These are the 'essential skills' needed to be an Obama ambassadonor

They might not speak a relevant foreign language or have any diplomatic experience, but big donors to President Barack Obama’s re-election campaign have “essential skills” qualifying them for ambassador jobs, according to State Department documents obtained by Yahoo News.

The assertions can be found in documents dubbed “Certificates of Competency,” which the administration is required by law to produce to the Senate Foreign Relations Committee for each ambassadorial nominee. The documents have not been made public.

Earlier this year, three of Obama’s “ambassadonor” picks raised eyebrows in their confirmation hearing testimony. Real estate investor George Tsunis, nominated to be envoy to Norway, did not seem to know what kind of government that country has and attempted to bluff his way through questions about anti-immigration sentiment there. Soap opera producer Colleen Bell, tapped to go to Hungary, could not list any of America’s strategic interests there. Consultant Noah Bryson Mamet admitted he had never been to Argentina.

But each “will bring essential skills” to the job of chief U.S. diplomat, according to their certificates, which were obtained by Yahoo News.

Big donors or prominent political figures can make fine American diplomats. Caroline Kennedy has won strong reviews as ambassador to Japan. Charles Rivkin went from ambassador to France to assistant secretary of state for economic and business affairs, a post to which he won Senate confirmation in a 92-6 vote.

In Mamet’s defense, it’s not unusual for career diplomats to never have been to the country to which they are posted, though they usually possess strong regional credentials.

Moreover, the practice of naming big donors to prominent ambassadorial posts did not start with Obama — nor will it end with him.

In recent history, presidents have largely stuck to a 70-30 ratio of career diplomats to political appointees, according to data compiled by the American Foreign Service Association. In his first term, Obama nominated 63 percent career to 37 percent political. His second term so far shows nominees running at 51.2 percent to 48.8 percent.

But Tsunis, Bell and Mamet drew fire because they appeared to have been picked only because they bundled up vast quantities of cash to get Obama back in the White House.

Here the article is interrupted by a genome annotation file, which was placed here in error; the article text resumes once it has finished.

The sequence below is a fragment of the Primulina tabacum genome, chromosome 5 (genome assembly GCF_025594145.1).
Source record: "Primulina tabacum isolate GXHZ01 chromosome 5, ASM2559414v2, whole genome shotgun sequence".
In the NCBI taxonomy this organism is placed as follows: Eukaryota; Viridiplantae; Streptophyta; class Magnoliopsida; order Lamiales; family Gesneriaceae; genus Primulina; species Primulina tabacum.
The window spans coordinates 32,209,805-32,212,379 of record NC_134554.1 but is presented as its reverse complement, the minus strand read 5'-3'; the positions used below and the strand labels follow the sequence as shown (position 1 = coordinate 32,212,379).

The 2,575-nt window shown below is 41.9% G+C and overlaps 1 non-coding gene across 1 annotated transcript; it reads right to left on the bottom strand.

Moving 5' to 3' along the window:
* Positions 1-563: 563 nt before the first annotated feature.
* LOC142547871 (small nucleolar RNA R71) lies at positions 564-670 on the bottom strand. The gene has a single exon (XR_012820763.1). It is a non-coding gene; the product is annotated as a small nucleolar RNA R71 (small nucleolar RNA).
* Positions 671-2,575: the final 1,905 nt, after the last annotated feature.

Their “Certificates of Competency” are unlikely to douse that fire.

Tsunis is the founder, chairman and CEO of Chartwell Hotels, which runs hotels in the Northeast and Mid-Atlantic States. “He is known for his legal and business acumen — particularly relating to land use and zoning, real estate, corporate law, municipal law, and commercial litigation — and strong commitment to public service.”

“A talented leader and experienced negotiator, Mr. Tsunis will bring essential skills to the task of furthering bilateral relations with the Government of Norway, a key U.S. ally in the North Atlantic Treaty Organization,” it says.

The certificate notes that Tsunis serves as a trustee of the Brookings Institution Foreign Policy Group — but that appears to be an error. Tsunis himself testified that he serves on the organization’s Foreign Policy Leadership Committee, whose members “provide financial support” and receive semiannual briefings from the institution’s members.

The last line in Tsunis’ certificate underlines that he “speaks conversational Greek.”

Bell “has a strong history of accomplishment in the television industry,” her certificate says.

“Known for her successful leadership in high-profile and influential social service, environmental and arts organizations, she has a wealth of experience in a wide range of fields from the economy, human rights and climate change to foreign policy, public health and education,” it says. And Bell “will bring essential skills to the task of furthering bilateral relations with the Government of Hungary.”

Her arts resume is truly impressive. But a “wealth of experience” in “foreign policy”? The only seemingly relevant entry is her membership in the “Los Angeles Leadership Council and Global Leadership Council of the Natural Resources Defense Council” since 2004.

“She speaks conversational Spanish.”

Mamet’s consulting company “works closely with a number of the nation’s leading business and philanthropic leaders.”

“He is known for his management expertise and talented leadership in both the private and public spheres, his knowledge of pressing international issues and his experience working closely with top U.S. officials over the past two decades.”

Mamet’s certificate lists nine campaign or fundraising posts and notes that he served as an election monitor for the National Democratic Institute in Sierra Leone in 1997, when he would have been about 26.

And, you guessed it, he “will bring essential skills to the task of managing bilateral relations with the Government of Argentina.’

But Mamet, at least, “speaks conversational Spanish.”